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The right to request flexible working is changing!

In July 2023, the Employment Relations (Flexible Working) Bill received royal assent and became the Employment Relations (Flexible Working) Act 2023. The Bill introduces some significant changes to current UK employment law from 6 April. This article summarises these changes and what they mean for employers.

Current position

Any employee who has worked in an organisation for 26 weeks or longer is entitled to make one formal flexible working request during any 12-month period. This includes requests for part-time, term-time, flexitime, compressed hours or homeworking. The employee must also explain what effect they think the change will make to the employer and how this could be dealt with.

The employer then has 3 months to consider the request before they either accept, reject or agree a variation of the application. Under the Employment Rights Act, employers are permitted to give one of the following reasons if they cannot agree to the request;

  • Burden of additional costs
  • Inability to reorganise work amongst existing staff
  • Inability to recruit additional staff
  • Detrimental impact on quality
  • Detrimental impact on performance
  • Detrimental effect on ability to meet customer demand
  • Insufficient work for the periods the employee proposes to work
  • Planned structural changes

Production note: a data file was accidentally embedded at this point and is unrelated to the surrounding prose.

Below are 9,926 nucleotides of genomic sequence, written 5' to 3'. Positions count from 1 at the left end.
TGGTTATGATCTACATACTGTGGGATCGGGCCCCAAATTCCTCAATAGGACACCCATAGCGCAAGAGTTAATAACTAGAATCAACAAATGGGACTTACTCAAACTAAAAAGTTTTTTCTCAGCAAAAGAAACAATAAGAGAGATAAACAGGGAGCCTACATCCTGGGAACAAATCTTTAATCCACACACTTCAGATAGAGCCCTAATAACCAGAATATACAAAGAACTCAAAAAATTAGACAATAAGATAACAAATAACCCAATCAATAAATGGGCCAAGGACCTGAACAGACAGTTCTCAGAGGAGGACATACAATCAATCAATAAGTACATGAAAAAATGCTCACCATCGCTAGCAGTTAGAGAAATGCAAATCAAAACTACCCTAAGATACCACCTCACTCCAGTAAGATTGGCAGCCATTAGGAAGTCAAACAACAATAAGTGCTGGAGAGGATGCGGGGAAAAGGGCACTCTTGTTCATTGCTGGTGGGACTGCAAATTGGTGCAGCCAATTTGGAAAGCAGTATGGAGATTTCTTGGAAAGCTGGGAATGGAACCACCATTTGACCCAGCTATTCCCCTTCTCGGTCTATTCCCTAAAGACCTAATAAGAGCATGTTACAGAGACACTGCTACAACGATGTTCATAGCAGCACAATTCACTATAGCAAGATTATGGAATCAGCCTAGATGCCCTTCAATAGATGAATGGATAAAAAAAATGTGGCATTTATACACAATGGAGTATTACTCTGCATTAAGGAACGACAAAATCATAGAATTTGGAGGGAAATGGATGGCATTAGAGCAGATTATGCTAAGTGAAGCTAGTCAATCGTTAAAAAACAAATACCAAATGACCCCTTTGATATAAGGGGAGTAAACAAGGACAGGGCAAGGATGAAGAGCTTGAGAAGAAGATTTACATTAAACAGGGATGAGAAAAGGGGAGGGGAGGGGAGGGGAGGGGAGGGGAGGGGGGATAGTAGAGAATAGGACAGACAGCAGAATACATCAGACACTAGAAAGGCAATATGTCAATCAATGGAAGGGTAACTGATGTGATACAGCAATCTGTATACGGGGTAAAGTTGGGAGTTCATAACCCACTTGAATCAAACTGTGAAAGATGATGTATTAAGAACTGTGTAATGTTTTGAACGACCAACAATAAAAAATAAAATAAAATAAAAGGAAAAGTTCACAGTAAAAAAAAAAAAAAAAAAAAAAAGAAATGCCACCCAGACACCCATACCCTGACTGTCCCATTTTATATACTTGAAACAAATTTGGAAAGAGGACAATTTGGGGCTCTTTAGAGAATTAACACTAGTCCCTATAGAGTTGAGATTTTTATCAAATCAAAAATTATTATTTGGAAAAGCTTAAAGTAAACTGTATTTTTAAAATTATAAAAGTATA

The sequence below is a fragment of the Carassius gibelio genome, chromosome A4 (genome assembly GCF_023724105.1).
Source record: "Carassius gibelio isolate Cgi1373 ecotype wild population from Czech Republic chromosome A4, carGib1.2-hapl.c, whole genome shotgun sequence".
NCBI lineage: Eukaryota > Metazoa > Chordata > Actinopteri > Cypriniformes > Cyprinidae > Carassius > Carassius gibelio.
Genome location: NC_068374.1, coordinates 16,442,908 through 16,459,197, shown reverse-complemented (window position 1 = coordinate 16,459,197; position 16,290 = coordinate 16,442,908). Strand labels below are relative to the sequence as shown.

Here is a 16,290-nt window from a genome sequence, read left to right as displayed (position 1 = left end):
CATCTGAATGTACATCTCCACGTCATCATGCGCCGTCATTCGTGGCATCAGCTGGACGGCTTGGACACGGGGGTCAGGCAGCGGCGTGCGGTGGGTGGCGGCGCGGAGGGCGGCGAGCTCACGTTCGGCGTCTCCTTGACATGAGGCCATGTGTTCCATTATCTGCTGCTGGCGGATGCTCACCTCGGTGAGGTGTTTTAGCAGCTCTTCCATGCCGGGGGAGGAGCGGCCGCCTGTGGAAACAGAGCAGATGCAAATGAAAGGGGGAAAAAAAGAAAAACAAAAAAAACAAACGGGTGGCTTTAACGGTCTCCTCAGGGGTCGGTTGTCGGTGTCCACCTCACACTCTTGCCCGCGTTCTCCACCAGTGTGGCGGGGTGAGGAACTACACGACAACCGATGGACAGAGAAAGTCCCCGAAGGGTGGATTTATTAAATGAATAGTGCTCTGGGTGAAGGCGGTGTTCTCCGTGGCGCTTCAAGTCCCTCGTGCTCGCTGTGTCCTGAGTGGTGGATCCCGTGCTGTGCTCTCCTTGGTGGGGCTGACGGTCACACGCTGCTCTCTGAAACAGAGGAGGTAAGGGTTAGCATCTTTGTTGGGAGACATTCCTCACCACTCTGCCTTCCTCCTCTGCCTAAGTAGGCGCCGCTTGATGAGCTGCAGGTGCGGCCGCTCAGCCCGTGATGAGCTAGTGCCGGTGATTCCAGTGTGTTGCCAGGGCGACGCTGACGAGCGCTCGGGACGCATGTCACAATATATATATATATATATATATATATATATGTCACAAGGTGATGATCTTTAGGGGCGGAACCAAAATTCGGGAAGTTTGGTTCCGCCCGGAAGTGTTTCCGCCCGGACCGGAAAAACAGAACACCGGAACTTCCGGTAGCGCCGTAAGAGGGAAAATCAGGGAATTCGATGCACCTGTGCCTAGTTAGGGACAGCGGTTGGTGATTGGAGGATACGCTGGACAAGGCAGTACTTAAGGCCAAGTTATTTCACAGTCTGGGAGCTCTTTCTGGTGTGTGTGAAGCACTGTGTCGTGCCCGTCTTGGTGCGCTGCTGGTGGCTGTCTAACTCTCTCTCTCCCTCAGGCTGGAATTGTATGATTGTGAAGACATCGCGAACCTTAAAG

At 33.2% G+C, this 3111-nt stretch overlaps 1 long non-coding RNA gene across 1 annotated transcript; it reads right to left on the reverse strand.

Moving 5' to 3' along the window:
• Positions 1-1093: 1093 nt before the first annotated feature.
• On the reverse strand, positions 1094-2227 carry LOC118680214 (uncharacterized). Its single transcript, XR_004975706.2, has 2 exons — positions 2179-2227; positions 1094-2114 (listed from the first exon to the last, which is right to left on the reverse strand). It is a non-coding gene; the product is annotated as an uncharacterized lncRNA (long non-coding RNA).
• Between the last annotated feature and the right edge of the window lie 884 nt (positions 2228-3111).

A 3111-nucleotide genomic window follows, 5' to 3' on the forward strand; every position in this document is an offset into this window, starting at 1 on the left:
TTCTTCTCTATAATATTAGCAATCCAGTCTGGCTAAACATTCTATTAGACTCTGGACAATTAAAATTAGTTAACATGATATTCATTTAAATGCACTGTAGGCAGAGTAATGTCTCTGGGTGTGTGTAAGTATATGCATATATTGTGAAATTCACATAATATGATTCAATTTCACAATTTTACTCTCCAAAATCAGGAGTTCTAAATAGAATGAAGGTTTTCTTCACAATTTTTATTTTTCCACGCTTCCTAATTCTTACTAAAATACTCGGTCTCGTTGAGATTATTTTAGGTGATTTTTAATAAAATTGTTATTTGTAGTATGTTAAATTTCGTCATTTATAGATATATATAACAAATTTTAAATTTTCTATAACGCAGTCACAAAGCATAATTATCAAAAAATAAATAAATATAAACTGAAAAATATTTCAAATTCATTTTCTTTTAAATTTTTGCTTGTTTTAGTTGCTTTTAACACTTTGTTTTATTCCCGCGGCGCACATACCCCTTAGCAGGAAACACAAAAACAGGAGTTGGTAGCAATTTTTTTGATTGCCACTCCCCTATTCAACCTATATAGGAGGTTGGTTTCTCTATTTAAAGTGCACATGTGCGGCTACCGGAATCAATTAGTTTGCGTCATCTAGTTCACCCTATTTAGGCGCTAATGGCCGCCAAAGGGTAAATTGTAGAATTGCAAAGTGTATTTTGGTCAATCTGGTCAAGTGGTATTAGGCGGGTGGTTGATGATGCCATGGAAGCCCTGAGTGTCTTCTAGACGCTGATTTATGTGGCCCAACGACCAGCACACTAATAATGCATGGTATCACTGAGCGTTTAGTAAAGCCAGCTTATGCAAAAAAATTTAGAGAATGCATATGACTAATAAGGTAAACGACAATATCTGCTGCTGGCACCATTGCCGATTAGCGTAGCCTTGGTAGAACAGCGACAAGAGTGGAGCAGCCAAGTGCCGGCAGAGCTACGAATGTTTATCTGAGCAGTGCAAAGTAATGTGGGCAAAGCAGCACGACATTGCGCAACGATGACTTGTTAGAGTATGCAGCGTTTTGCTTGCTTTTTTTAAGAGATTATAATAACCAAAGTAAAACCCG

What are the changes?

Under the new regulations, employees will be entitled to make a statutory flexible working request from day one of employment, and will be able to make up to two requests per annum.

Furthermore, the employee will no longer have to explain the effect that the flexible working arrangement they’re requesting will have on the employer and how that effect might be dealt with, and the employer will be required to deal with the request within a period of 2 months rather than 3.

Employers also need to be aware that under the new rules they will have a duty to consult with employees before rejecting any request, and will have to explain the reasons behind their decision.

It is important that employers review policies and procedures and ensure managers are aware of the changes in this area. Effective flexible working arrangements are built on clarity, transparency and trust between the parties from the outset.

If you have any queries regarding the changes to flexible working, or would like advice regarding any other HR, Employment Law or Health & Safety and Wellbeing issue, please contact us on 01942 727 200 for a free no obligation chat or email